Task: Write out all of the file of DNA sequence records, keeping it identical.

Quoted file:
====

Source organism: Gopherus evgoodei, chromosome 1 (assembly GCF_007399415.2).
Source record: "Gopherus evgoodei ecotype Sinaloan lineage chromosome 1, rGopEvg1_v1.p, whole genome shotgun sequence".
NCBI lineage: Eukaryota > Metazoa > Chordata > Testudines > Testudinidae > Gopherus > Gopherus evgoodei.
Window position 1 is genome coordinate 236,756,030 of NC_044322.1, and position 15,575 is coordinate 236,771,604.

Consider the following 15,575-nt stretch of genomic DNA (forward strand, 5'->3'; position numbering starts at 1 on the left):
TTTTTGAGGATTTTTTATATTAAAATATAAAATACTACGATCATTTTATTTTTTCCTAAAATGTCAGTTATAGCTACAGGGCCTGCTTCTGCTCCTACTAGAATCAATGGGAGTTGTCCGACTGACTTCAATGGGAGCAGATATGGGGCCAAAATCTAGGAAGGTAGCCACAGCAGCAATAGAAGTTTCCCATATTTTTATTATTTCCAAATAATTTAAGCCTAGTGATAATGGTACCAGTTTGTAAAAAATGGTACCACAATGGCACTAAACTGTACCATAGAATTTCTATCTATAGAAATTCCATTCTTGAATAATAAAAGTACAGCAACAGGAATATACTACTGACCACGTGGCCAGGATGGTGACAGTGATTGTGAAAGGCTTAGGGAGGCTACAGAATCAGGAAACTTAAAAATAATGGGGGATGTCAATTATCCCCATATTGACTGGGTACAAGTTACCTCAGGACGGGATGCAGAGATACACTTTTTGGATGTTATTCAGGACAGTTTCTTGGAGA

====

Source organism: Gopherus evgoodei, chromosome 1 (assembly GCF_007399415.2).
Source record: "Gopherus evgoodei ecotype Sinaloan lineage chromosome 1, rGopEvg1_v1.p, whole genome shotgun sequence".
NCBI lineage: Eukaryota > Metazoa > Chordata > Testudines > Testudinidae > Gopherus > Gopherus evgoodei.
Window position 1 is genome coordinate 236,756,030 of NC_044322.1, and position 15,575 is coordinate 236,771,604.

Consider the following 15,575-nt stretch of genomic DNA (forward strand, 5'->3'; position numbering starts at 1 on the left):
TTTTTGAGGATTTTTTATATTAAAATATAAAATACTACGATCATTTTATTTTTTCCTAAAATGTCAGTTATAGCTACAGGGCCTGCTTCTGCTCCTACTAGAATCAATGGGAGTTGTCCGACTGACTTCAATGGGAGCAGATATGGGGCCAAAATCTAGGAAGGTAGCCACAGCAGCAATAGAAGTTTCCCATATTTTTATTATTTCCAAATAATTTAAGCCTAGTGATAATGGTACCAGTTTGTAAAAAATGGTACCACAATGGCACTAAACTGTACCATAGAATTTCTATCTATAGAAATTCCATTCTTGAATAATAAAAGTACAGCAACAGGAATATACTACTGACCACGTGGCCAGGATGGTGACAGTGATTGTGAAAGGCTTAGGGAGGCTACAGAATCAGGAAACTTAAAAATAATGGGGGATGTCAATTATCCCCATATTGACTGGGTACAAGTTACCTCAGGACGGGATGCAGAGATACACTTTTTGGATGTTATTCAGGACAGTTTCTTGGAGA